"This is my last and final post" is one angst-filled way to quit social media in a blaze of glory. I've always found it entertaining that when people finally realize that social media is taking up too much of their attention and becoming a distraction, they find it necessary to draw as much attention as possible one last time. It is becoming more and more common for professionals to check out completely from social media. Here are the primary reasons I've observed:
(1) Social media has become an addiction
The addictive nature of social media has been well documented. The number 1 reason professional quit social media is not because it keeps them from getting work done, but because it bleeds into their personal time, hurts their relationships with family and friends, and keeps them from enjoying activities like exercise or reading books that used to be priorities.
(2) Social media is distracting them from what they want most
"In the absence of clearly defined goals, we remain focused on activities." My mentor Paul Brown taught me this one many years ago, and it is so true for social. Social media makes everyone feel busy without actually accomplishing anything. In the book Leader's Eat Last by Simon Sinek, he discusses brain chemistry around achievement. When we have quick wins or accomplishments, we experience a little endorphin rush. Social media platforms have been able to deliver a similar sense of accomplishment with an accompanying rush of likes, retweets, favorites, and heart symbols. The problem is that these "wins" are only virtual and give us a false sense of accomplishment that isn't lasting.
(3) Social media is making them unhappy
Leon Trotsky once wrote while in exile, “Life is not an easy matter…. You cannot live through it without falling into frustration and cynicism unless you have before you a great idea which raises you above personal misery, above weakness, above all kinds of perfidy and baseness.” While Trotsky had an unusually difficult life, every life is hard and frustrating, but when you turn on social media you don't see real life. You see glamor shots. You see people's lives in a carefully scripted way. The other day I was on a conference call at my home office when my daughter came into the room screaming for breakfast. I muted my side of the line while I carried her to the kitchen, fixed her a bowl of cereal, then returned to my call. 20 seconds later she was screaming. I walked back in (muting my line) and cereal was everywhere — all over the table, the floor, her hair, and her pajamas. It was a disaster. Everybody's life is a disaster at certain moments, at least on a weekly basis. Social media sometimes fools people into thinking they are the only ones in crisis.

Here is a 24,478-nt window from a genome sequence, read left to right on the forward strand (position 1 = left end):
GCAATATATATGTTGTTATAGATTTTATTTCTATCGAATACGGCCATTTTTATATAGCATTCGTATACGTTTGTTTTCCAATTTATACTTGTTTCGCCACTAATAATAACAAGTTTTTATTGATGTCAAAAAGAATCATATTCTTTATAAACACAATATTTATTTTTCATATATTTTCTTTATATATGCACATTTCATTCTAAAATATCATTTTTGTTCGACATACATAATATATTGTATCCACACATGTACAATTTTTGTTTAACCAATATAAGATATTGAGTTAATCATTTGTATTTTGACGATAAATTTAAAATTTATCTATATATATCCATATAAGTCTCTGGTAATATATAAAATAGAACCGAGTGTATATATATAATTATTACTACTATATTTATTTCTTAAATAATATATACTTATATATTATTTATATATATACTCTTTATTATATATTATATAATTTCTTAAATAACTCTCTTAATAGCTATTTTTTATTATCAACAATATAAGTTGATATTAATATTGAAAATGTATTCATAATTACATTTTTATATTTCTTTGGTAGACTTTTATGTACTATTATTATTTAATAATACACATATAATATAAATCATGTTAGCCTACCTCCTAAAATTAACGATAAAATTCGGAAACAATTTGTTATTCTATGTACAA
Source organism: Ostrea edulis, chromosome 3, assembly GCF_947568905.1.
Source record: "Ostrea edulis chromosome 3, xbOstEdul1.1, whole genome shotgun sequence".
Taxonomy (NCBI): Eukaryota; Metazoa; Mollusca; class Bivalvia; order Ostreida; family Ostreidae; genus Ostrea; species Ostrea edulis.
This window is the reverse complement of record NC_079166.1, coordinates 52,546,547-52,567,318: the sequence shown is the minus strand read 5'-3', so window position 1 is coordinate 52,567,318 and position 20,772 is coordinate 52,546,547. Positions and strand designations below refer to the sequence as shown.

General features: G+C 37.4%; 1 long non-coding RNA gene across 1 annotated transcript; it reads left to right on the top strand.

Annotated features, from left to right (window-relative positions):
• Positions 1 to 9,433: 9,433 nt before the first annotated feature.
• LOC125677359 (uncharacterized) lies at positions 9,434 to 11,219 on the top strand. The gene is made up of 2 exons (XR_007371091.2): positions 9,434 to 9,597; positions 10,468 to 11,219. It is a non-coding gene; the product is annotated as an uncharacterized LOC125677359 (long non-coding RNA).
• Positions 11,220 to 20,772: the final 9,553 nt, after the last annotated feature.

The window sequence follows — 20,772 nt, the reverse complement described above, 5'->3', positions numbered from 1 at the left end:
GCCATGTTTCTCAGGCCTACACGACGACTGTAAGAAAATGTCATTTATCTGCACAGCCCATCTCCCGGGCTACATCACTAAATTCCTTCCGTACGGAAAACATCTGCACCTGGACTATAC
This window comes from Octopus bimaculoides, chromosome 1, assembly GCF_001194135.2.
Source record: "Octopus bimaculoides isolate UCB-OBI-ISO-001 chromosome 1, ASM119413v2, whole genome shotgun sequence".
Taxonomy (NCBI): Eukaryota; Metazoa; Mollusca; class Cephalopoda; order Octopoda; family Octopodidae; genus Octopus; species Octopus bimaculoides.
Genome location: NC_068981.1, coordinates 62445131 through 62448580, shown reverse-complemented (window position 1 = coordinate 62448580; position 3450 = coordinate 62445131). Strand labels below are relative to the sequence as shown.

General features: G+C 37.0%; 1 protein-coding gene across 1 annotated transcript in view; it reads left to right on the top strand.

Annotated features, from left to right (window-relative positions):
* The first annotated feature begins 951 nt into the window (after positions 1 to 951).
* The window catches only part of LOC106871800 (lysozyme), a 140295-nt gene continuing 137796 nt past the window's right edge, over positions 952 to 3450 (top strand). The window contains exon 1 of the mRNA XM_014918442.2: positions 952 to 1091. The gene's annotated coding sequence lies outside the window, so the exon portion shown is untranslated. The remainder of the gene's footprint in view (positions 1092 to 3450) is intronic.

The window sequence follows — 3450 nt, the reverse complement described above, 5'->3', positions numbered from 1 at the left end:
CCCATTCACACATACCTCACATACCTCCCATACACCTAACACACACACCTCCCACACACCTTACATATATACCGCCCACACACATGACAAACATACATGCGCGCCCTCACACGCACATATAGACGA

(4) They don't have a deliberate approach to social media
Over the past ten years, I've spoken to almost 20,000 professionals about social media and I've interviewed and coached hundreds more. The #1 issue I hear from professionals goes something like this, "I have LinkedIn/Twitter/Instagram but I don't do anything with it." The professionals I see bringing in the most business and having the most success use social media strategically to accomplish specific goals. One lawyer I work with uses Twitter and LinkedIn to promote his blog posts and television appearances. Another professional uses LinkedIn to set up meetings with hard-to-reach executives. If you don't have a specific purpose, you may just be spinning your wheels on social media.
(5) They have never landed a single piece of business from social
To quit social media because you haven't brought in business is kind of like quitting exercise because you are still fat. If what you are doing on social media isn't working, change what you are doing. Don't just keep spinning your wheels; change it up. Set a new meeting once a week, post one blog post or article each month, start commenting on and re-sharing good articles you find, push yourself to provide more value to your network. Otherwise, you are just wasting your time.
I love social media. I'm a lifer — not just because it is my business, but because I find it incredibly useful. Before you consider quitting altogether, try and set more clear goals and create realistic objectives that will force you to stretch yourself. And if you do finally decide to leave social media forever, don't make a last and final post. Just delete the app, put on your sneakers, and go outside to enjoy some sunshine.
Adrian Dayton is the Founder of Clearview Social, an internationally recognized speaker on social media for business development and author of multiple books and white papers including most recently the strategy guide, “10X Your Website Traffic.”